The highlight of the deal is a plan to dissolve Purdue and reestablish it as a public benefit corporation. The new business will continue to sell some of Purdue’s namesake products (including opioid painkillers, opioid substitution therapies like buprenorphine, and anti-overdose medications like naloxone) and use the profits of these sales to subsidize addiction treatment and prevention programs. Meanwhile, the Sackler family, whose name has been removed from a long list of buildings, will remain one of the wealthiest families in the world.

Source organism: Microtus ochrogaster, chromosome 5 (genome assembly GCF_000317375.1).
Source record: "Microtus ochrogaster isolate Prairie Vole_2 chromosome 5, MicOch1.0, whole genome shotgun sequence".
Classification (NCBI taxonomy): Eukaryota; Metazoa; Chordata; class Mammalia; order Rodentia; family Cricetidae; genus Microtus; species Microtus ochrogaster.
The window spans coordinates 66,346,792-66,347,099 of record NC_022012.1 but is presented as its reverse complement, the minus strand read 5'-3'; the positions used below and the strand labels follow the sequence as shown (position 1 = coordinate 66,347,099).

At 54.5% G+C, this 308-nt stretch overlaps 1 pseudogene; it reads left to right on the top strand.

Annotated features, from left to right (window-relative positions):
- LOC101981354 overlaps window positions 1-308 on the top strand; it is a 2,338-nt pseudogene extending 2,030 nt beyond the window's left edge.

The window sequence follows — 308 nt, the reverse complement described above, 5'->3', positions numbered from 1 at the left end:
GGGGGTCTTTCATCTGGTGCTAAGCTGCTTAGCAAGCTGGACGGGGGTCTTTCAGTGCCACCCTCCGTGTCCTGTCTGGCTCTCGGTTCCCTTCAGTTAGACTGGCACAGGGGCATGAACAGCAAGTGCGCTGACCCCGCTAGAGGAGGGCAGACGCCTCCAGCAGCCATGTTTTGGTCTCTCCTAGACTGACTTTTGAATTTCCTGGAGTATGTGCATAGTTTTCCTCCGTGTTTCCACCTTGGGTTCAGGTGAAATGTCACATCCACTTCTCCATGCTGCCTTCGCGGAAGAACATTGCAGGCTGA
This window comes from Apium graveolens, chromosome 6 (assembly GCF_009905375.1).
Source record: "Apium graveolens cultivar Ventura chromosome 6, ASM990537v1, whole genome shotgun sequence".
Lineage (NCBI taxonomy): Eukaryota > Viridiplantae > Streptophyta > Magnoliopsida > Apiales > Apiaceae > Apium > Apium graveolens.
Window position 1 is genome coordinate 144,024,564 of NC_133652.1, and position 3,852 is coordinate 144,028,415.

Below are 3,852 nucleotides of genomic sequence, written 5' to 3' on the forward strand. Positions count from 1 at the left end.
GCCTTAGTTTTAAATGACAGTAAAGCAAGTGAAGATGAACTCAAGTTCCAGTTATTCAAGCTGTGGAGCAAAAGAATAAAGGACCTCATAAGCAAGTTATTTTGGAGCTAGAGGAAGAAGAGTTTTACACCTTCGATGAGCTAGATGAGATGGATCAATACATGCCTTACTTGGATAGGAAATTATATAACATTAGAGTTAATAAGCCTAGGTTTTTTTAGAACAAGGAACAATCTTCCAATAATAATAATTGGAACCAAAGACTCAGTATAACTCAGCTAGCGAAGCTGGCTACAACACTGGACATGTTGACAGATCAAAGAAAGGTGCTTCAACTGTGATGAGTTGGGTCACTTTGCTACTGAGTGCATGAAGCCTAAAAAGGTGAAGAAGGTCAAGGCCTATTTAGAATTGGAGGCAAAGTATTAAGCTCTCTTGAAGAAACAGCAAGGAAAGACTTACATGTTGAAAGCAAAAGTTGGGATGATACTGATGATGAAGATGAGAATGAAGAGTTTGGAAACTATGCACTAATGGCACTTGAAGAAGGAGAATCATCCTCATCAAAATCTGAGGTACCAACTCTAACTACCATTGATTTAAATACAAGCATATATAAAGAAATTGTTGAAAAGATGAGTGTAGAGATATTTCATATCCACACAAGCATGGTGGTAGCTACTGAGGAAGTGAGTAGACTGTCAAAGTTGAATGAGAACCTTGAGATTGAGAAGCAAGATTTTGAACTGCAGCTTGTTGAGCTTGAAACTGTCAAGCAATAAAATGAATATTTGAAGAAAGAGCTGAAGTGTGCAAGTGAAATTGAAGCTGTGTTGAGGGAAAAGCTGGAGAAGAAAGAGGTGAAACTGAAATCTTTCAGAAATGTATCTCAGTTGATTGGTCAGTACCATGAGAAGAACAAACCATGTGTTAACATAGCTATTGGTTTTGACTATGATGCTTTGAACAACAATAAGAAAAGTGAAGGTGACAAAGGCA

Introducing a platform for an appeal, the branch of the Justice Department that oversees bankruptcy court has vehemently opposed the settlement, which Judge Drain’s landmark ruling would have to succeed to become final. Additionally, at least two states and Washington D.C. are preparing appeals over the bankruptcy plan. When addressing objections to the settlement, Drain, who said an appeal would be costly and would hurt communities in need of opioid relief by diverting money to legal fees rather than policing and treatment budgets, stated:
“One cannot put a price on a human life or an injury such as opioid addiction. And yet, that’s what courts do with respect to personal injuries. The amount that courts reach is rarely, in terms of dollars, sufficient compensation. That is particularly the case where the wrongdoer is insolvent.”